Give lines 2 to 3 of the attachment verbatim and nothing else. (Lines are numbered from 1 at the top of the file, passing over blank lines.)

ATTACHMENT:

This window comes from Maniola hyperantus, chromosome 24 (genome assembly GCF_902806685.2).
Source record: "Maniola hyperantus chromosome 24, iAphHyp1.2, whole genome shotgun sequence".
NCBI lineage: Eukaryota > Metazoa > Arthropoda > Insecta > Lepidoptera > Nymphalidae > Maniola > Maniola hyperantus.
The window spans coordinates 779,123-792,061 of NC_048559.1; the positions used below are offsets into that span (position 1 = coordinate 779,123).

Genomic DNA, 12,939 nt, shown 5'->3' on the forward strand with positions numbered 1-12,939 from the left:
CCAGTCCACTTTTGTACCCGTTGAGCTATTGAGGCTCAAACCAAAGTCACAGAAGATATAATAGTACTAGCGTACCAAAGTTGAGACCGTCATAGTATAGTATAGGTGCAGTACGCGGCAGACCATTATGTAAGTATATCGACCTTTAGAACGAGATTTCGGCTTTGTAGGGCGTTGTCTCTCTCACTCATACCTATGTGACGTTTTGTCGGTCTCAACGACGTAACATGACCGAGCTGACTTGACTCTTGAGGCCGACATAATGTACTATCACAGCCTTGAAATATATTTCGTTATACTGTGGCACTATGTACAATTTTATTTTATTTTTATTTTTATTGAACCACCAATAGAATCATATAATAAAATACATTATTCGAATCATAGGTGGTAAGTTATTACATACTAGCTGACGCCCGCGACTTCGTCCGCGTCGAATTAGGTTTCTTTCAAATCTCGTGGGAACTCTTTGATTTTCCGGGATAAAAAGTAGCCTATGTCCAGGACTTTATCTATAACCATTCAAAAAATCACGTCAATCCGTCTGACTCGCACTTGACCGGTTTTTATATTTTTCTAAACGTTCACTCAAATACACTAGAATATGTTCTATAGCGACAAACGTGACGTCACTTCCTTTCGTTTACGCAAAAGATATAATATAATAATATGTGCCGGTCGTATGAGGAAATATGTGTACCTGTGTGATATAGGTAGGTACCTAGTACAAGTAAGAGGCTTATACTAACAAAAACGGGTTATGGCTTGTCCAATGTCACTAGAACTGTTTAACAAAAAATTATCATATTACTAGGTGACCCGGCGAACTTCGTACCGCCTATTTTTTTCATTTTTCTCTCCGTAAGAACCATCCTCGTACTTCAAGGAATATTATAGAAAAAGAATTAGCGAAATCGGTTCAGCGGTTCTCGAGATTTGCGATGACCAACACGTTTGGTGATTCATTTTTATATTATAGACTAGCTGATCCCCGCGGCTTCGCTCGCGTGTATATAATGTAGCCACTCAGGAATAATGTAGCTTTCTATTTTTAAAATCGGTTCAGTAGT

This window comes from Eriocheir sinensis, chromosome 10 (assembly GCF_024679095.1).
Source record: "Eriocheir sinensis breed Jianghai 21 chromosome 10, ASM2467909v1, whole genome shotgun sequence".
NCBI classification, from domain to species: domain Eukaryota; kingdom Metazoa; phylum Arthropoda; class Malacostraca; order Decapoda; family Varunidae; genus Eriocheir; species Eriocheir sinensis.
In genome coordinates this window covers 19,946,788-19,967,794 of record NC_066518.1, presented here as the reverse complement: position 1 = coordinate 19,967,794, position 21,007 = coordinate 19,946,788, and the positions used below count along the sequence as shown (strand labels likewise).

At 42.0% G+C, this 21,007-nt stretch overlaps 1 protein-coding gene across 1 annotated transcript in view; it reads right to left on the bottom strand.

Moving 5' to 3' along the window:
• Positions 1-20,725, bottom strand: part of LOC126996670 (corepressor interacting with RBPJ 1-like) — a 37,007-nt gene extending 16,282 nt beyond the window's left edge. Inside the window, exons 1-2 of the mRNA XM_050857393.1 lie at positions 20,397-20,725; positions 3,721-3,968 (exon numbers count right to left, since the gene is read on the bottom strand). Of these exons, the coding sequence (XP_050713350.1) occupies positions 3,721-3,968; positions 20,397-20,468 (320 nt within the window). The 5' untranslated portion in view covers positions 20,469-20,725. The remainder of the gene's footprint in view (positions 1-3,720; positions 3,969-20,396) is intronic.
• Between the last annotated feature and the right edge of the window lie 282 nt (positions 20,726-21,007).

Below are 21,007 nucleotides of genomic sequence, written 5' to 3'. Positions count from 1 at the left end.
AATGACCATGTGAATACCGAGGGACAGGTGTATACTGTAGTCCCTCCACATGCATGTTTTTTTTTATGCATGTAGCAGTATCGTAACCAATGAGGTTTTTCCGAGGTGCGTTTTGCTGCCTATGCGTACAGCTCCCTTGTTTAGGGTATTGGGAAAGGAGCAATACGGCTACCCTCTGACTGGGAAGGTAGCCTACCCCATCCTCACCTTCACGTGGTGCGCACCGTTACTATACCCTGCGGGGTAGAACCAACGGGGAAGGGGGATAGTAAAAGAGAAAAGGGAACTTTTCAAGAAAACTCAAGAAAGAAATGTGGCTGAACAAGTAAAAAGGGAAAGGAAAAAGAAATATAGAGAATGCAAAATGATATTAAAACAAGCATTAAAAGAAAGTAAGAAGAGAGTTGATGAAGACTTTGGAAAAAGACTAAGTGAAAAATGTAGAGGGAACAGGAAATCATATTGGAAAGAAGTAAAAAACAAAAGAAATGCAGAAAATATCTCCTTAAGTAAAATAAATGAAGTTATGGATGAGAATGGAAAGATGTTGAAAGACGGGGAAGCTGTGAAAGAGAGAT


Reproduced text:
Source record: "Maniola hyperantus chromosome 24, iAphHyp1.2, whole genome shotgun sequence".
NCBI lineage: Eukaryota > Metazoa > Arthropoda > Insecta > Lepidoptera > Nymphalidae > Maniola > Maniola hyperantus.